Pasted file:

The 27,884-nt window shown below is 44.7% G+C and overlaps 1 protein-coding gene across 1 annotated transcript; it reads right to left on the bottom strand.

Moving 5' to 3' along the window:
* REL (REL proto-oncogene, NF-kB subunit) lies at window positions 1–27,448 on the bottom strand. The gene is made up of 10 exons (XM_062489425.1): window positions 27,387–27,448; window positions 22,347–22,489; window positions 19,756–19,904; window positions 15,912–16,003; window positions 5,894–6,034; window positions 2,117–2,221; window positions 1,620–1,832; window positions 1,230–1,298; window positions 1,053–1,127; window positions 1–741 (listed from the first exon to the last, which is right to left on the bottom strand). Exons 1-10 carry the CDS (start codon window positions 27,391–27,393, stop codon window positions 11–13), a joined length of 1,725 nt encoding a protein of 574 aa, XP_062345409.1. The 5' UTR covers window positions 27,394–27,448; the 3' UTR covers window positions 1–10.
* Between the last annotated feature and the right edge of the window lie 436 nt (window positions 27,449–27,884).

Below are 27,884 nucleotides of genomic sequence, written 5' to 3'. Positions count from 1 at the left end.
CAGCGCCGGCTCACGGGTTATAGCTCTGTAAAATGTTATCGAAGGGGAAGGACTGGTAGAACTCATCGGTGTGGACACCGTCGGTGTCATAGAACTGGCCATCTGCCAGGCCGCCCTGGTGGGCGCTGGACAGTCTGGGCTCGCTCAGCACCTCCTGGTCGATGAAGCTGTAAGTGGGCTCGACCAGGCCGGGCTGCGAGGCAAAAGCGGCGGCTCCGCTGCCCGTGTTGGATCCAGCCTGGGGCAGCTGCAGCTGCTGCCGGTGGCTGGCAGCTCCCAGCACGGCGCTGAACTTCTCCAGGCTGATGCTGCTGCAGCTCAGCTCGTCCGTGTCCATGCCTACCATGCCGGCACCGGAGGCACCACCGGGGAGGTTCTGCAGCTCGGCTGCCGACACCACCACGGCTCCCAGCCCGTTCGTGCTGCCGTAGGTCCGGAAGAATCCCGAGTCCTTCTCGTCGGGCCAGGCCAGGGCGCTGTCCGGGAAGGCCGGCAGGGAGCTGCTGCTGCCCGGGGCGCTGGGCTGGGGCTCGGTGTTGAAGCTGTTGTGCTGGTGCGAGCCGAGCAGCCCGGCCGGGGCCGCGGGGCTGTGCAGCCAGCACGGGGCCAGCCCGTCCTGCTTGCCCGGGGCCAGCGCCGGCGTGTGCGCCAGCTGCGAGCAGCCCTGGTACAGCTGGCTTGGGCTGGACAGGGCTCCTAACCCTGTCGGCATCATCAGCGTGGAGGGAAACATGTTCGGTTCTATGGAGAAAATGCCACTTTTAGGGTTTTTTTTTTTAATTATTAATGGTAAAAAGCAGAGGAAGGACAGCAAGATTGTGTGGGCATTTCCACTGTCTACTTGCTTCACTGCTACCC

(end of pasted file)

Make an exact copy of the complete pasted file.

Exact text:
The 27,884-nt window shown below is 44.7% G+C and overlaps 1 protein-coding gene across 1 annotated transcript; it reads right to left on the bottom strand.

Moving 5' to 3' along the window:
* REL (REL proto-oncogene, NF-kB subunit) lies at window positions 1–27,448 on the bottom strand. The gene is made up of 10 exons (XM_062489425.1): window positions 27,387–27,448; window positions 22,347–22,489; window positions 19,756–19,904; window positions 15,912–16,003; window positions 5,894–6,034; window positions 2,117–2,221; window positions 1,620–1,832; window positions 1,230–1,298; window positions 1,053–1,127; window positions 1–741 (listed from the first exon to the last, which is right to left on the bottom strand). Exons 1-10 carry the CDS (start codon window positions 27,391–27,393, stop codon window positions 11–13), a joined length of 1,725 nt encoding a protein of 574 aa, XP_062345409.1. The 5' UTR covers window positions 27,394–27,448; the 3' UTR covers window positions 1–10.
* Between the last annotated feature and the right edge of the window lie 436 nt (window positions 27,449–27,884).

Below are 27,884 nucleotides of genomic sequence, written 5' to 3'. Positions count from 1 at the left end.
CAGCGCCGGCTCACGGGTTATAGCTCTGTAAAATGTTATCGAAGGGGAAGGACTGGTAGAACTCATCGGTGTGGACACCGTCGGTGTCATAGAACTGGCCATCTGCCAGGCCGCCCTGGTGGGCGCTGGACAGTCTGGGCTCGCTCAGCACCTCCTGGTCGATGAAGCTGTAAGTGGGCTCGACCAGGCCGGGCTGCGAGGCAAAAGCGGCGGCTCCGCTGCCCGTGTTGGATCCAGCCTGGGGCAGCTGCAGCTGCTGCCGGTGGCTGGCAGCTCCCAGCACGGCGCTGAACTTCTCCAGGCTGATGCTGCTGCAGCTCAGCTCGTCCGTGTCCATGCCTACCATGCCGGCACCGGAGGCACCACCGGGGAGGTTCTGCAGCTCGGCTGCCGACACCACCACGGCTCCCAGCCCGTTCGTGCTGCCGTAGGTCCGGAAGAATCCCGAGTCCTTCTCGTCGGGCCAGGCCAGGGCGCTGTCCGGGAAGGCCGGCAGGGAGCTGCTGCTGCCCGGGGCGCTGGGCTGGGGCTCGGTGTTGAAGCTGTTGTGCTGGTGCGAGCCGAGCAGCCCGGCCGGGGCCGCGGGGCTGTGCAGCCAGCACGGGGCCAGCCCGTCCTGCTTGCCCGGGGCCAGCGCCGGCGTGTGCGCCAGCTGCGAGCAGCCCTGGTACAGCTGGCTTGGGCTGGACAGGGCTCCTAACCCTGTCGGCATCATCAGCGTGGAGGGAAACATGTTCGGTTCTATGGAGAAAATGCCACTTTTAGGGTTTTTTTTTTTAATTATTAATGGTAAAAAGCAGAGGAAGGACAGCAAGATTGTGTGGGCATTTCCACTGTCTACTTGCTTCACTGCTACCC